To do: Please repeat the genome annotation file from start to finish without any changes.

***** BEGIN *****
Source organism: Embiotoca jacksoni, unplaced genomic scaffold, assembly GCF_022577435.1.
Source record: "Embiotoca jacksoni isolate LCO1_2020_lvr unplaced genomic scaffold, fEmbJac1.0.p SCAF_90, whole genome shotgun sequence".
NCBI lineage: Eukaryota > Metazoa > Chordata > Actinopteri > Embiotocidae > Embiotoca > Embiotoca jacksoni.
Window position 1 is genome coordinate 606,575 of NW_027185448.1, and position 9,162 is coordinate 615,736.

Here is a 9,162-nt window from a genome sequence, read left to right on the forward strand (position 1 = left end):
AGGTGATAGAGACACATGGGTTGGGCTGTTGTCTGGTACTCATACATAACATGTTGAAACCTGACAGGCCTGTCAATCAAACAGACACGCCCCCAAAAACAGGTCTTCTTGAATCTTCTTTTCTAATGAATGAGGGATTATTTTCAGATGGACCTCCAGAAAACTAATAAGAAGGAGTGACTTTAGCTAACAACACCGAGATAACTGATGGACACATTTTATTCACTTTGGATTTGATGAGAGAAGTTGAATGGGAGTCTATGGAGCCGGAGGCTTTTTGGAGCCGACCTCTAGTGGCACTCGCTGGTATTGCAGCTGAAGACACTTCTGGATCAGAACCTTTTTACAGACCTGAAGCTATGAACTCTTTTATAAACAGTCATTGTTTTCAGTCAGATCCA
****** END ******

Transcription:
Source organism: Embiotoca jacksoni, unplaced genomic scaffold, assembly GCF_022577435.1.
Source record: "Embiotoca jacksoni isolate LCO1_2020_lvr unplaced genomic scaffold, fEmbJac1.0.p SCAF_90, whole genome shotgun sequence".
NCBI lineage: Eukaryota > Metazoa > Chordata > Actinopteri > Embiotocidae > Embiotoca > Embiotoca jacksoni.
Window position 1 is genome coordinate 606,575 of NW_027185448.1, and position 9,162 is coordinate 615,736.

Here is a 9,162-nt window from a genome sequence, read left to right on the forward strand (position 1 = left end):
AGGTGATAGAGACACATGGGTTGGGCTGTTGTCTGGTACTCATACATAACATGTTGAAACCTGACAGGCCTGTCAATCAAACAGACACGCCCCCAAAAACAGGTCTTCTTGAATCTTCTTTTCTAATGAATGAGGGATTATTTTCAGATGGACCTCCAGAAAACTAATAAGAAGGAGTGACTTTAGCTAACAACACCGAGATAACTGATGGACACATTTTATTCACTTTGGATTTGATGAGAGAAGTTGAATGGGAGTCTATGGAGCCGGAGGCTTTTTGGAGCCGACCTCTAGTGGCACTCGCTGGTATTGCAGCTGAAGACACTTCTGGATCAGAACCTTTTTACAGACCTGAAGCTATGAACTCTTTTATAAACAGTCATTGTTTTCAGTCAGATCCA